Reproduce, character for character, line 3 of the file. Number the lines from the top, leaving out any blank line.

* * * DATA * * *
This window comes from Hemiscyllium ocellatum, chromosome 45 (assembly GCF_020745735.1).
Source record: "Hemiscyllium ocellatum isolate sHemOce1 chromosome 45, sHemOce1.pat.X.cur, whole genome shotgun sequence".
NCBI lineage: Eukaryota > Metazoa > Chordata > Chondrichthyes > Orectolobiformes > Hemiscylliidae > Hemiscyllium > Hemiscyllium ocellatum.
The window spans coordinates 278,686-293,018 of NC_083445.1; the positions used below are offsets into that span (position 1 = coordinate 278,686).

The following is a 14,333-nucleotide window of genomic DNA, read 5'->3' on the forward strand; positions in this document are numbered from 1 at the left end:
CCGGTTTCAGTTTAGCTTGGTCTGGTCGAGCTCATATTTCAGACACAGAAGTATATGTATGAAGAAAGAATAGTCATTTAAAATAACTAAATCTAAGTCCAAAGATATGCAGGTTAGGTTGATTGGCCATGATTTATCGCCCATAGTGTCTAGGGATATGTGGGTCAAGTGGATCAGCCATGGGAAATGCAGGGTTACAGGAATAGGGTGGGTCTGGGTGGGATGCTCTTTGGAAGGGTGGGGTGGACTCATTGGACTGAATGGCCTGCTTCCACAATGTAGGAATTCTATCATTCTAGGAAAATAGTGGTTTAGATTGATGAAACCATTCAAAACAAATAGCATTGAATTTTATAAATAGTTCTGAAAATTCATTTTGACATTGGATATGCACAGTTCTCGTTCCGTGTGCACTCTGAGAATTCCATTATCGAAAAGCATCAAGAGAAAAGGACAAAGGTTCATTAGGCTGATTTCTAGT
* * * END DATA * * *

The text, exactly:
NCBI lineage: Eukaryota > Metazoa > Chordata > Chondrichthyes > Orectolobiformes > Hemiscylliidae > Hemiscyllium > Hemiscyllium ocellatum.